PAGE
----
Gordonsville is a town in Louisa and Orange counties in the U.S. state of Virginia. The population was 1,498 at the 2000 census.
Nathaniel Gordon purchased 1,350 acres (5.5 km2) in 1787 and in 1794, or possibly earlier, applied for and was granted a license to operate a tavern. Travelers leaving the Charlottesville of Thomas Jefferson's day followed the "Fredericksburgh Great road" northward which, at the site of the present traffic circle in Gordonsville, crossed the road from Richmond leading west over the Blue Ridge Mountains into the Valley. President Jefferson described Gordon’s in 1802 as a "good house" when recommending the best route south to Charlottesville from the recently established National capital on the Potomac.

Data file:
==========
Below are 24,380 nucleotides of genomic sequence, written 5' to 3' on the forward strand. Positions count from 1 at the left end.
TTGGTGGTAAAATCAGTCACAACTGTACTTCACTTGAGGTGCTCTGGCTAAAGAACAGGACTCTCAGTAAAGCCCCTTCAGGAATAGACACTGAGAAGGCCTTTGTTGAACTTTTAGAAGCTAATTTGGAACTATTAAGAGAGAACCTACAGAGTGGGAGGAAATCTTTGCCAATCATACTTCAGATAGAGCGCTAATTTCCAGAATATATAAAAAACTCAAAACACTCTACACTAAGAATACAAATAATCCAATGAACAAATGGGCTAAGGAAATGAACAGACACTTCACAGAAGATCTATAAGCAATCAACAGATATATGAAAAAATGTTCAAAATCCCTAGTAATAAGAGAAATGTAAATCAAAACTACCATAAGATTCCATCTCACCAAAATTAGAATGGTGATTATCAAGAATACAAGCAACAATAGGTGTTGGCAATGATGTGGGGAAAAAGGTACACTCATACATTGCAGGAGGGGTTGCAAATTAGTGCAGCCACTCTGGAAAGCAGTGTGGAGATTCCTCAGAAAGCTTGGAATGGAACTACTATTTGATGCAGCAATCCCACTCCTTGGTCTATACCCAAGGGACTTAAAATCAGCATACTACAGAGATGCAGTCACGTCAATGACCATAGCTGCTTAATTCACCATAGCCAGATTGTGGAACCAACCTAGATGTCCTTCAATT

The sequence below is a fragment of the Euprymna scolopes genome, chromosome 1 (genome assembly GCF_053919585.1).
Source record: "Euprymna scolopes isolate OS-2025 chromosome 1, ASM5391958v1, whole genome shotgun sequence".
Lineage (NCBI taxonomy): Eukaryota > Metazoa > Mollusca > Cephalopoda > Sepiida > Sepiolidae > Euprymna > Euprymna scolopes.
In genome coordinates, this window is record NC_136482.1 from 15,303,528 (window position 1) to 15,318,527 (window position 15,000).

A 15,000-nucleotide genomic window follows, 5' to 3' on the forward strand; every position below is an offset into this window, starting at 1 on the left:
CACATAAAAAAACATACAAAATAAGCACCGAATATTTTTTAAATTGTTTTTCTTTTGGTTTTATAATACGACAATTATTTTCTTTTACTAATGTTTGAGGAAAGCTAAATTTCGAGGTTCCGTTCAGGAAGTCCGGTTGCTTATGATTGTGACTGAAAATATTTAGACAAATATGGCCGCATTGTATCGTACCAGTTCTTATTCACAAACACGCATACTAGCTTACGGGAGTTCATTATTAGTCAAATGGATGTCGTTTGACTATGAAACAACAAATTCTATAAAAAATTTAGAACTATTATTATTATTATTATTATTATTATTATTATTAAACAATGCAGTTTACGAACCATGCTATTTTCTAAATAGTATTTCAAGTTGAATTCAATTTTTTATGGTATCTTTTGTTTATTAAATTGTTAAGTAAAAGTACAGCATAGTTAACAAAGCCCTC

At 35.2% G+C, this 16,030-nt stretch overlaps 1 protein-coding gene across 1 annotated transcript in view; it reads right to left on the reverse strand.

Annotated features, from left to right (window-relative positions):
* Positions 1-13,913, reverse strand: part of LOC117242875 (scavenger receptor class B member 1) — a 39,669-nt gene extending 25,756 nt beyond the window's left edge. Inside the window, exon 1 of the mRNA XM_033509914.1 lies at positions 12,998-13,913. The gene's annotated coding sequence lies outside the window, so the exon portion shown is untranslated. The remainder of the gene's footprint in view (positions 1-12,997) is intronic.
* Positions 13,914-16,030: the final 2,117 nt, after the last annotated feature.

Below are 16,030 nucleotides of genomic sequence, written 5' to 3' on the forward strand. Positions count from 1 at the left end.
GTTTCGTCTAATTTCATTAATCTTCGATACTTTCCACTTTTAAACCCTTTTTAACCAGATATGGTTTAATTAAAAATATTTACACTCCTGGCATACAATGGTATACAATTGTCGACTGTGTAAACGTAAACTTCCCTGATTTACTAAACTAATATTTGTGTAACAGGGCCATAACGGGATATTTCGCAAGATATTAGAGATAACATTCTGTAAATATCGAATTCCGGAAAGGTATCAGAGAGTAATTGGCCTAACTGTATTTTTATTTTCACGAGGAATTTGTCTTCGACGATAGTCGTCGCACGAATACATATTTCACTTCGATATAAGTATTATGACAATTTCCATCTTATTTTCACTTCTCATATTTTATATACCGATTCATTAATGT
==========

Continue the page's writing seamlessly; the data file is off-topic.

The building was known as Gordon’s Tavern, Gordon Tavern or later as Gordon Inn. Stagecoach passengers found a well-furnished public house where they could refresh themselves with apple brandy -'the common drink of the country,' a visiting Englishman noted, or other spirits. The commemorative marker at the site lists these prominent Americans as guests at the tavern: George Washington, Thomas Jefferson, James Monroe, James & Philip Pendleton Barbour, James Waddel, William Wirt & Henry Clay. Another famous visitor was Major General the Marquis de Lafayette.